Denison is my favorite kind of Democrat, a pro-labor, pro-union bluecollar asskicker with stellar working man credentials, and there is no question that he DESERVES this seat. Whether he can raise the funds to make it competitive is up to you.

District 11—Joe Larkin (D) v. Thaddeus McCotter (Inc R).  West Detroit Suburbs. See District 9, above—one solid red district made into two potentially vulnerable ones.  Larkin is doing a good job of keeping McCotter tied up in the district in this second-tier pickup opportunity, and has the potential to pull it off.

District 12—Sander Levin (Inc D). South Macomb County. This is the first of four super-safe Democratic districts created by the Republicans to concentrate Democrats and grab suburban territory in the 9th through 11th districts.

District 13—Carolyn Cheeks Kilpatrick (Inc D) Detroit metro; Safe Dem.  Kilpatrick had to survive a primary due to scandals surrounding her son, Detroit Mayor Kwame Kilpatrick. Having done so, she’s safe for re-election in this solid, solid blue district.

District 14—John Conyers (D).  Detroit metro. An utter, utter rock star. Safe Dem.

District 15—John Dingell (Inc D). The Ohio border, on the SE end of the state. A friend to workers and big car makers alike, if Dingell were caught raping and killing a Republican Senator’s son, the race would move to "toss up".  Beyond Safe Dem.

REDISTRICTING MICHIGAN: If Michigan loses one seat, it should be the Fourth. Here’s how to do it:

  1. Remove the Lake Huron Counties south of Alpena from the 1st, the Stupak district, and instead add Leefanau, Grand Traverse, Kalkaska, Roscommon and Missaukee Counties. This will still leave Stupak’s district as the most coastal-heavy district in the nation, where Stupak’s voters are.
  1. To the extent Districts 3 and 6 gain land, both should push into the southern end of the 2nd district.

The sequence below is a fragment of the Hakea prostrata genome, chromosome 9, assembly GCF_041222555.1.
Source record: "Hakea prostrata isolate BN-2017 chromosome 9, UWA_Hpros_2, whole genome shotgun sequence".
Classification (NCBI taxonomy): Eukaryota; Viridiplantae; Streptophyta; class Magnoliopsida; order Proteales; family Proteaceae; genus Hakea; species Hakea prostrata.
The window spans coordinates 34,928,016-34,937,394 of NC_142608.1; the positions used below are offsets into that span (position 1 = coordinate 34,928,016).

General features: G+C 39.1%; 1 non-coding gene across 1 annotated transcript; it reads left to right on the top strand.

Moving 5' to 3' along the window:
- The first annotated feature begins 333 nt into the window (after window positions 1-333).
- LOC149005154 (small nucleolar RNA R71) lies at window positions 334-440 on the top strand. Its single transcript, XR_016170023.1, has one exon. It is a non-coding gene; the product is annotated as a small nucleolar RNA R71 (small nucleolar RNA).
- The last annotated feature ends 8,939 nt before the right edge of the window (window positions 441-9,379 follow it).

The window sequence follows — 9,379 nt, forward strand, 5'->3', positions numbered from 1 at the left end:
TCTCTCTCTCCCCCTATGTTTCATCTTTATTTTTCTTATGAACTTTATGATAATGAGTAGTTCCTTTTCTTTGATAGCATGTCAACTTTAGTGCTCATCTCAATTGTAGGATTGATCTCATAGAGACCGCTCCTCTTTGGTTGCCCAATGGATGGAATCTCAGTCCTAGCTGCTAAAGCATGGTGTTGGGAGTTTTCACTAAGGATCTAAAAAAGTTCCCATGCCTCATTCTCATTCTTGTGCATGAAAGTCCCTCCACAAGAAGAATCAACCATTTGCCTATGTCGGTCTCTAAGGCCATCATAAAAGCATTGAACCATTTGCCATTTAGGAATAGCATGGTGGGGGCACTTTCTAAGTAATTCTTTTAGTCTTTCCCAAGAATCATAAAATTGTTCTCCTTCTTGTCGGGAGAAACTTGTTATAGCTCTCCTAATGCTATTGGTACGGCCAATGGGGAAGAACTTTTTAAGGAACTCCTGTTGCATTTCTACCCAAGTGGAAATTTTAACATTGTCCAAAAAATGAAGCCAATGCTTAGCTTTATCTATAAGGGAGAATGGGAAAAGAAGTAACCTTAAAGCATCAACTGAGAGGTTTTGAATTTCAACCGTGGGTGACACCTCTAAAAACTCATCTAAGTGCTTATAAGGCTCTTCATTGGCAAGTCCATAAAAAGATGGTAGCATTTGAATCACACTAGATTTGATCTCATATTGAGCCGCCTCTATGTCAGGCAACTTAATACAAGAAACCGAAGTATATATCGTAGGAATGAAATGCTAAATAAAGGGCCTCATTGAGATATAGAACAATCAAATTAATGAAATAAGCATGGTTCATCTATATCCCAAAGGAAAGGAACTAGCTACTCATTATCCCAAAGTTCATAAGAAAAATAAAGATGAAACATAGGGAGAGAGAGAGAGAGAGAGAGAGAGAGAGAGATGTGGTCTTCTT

1. Divide the existing Dem-concentrated 5th district in half, with Flint in one half and Saginaw in the other.  The Flint Half will be the new 4th District, and will include the "thumb" counties of Huron, Sanilac, Lapeer, and upper St. Clair as far as Port Huron.  (Candace Miller, the occupant of the 10th, resides in Macomb County and will not be in this district) The other half will be the new 5th, and include the blue Huron Counties taken from the 1st, and will include Midland, on the east end of the 4th, as well. Kildee could run in either district, but I would hope he’d take the new 4th and let a new Democrat occupy the new 5th.
  1. What’s left of the 2nd district would extend into Osceola, Clare, Mecosta and Isabella Counties, in that order.

We now have six districts, 3 blue, 3 red.

  1. What’s left of the 4th would combine with the reddest parts of the existing 7th and 8th to become the new 7th.  The new 8th would still be based in Lansing, but would combine the bluest parts of the existing 7th and 8th. If Schauer wins in 2008, this is his district.
  1. That leaves six more districts to be made out of Detroit and its suburbs, with four super-safe incumbents, using the existing 11th through 15th Districts and the southern remains of the 12th. Sander Levin could take all of the remaining 10th and still be safe. Dingell could trade parts of his district into the 9th, 11th, or even the eastern part of the 7th. The 12th and 13th could take a big chunk out of the 9th and remain 60% Democrat. Maybe we could get all six districts Democrat, maybe we’d have to concentrate Republicans into one suburban Detroit district.

In short, Michigan could go from 6D, 9R to 9 or 10D, 4 or 5 R. Not bad for one cycle.

What do YOU think?

 Previous diaries in this series:




Texas, Part One:

Texas, Part Two:



North Carolina:






North Dakota:


California, Part one:

California, Part two:






New Mexico:



Friggin’ IDAHO:



New Jersey:


South Dakota:



Rhode Island:

Originally posted to AdmiralNaismith on Mon Aug 25, 2008 at 12:12 PM PDT.


Pick a congressional hopeful who should get a prime convention speaking slot

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| 46 votes | Vote | Results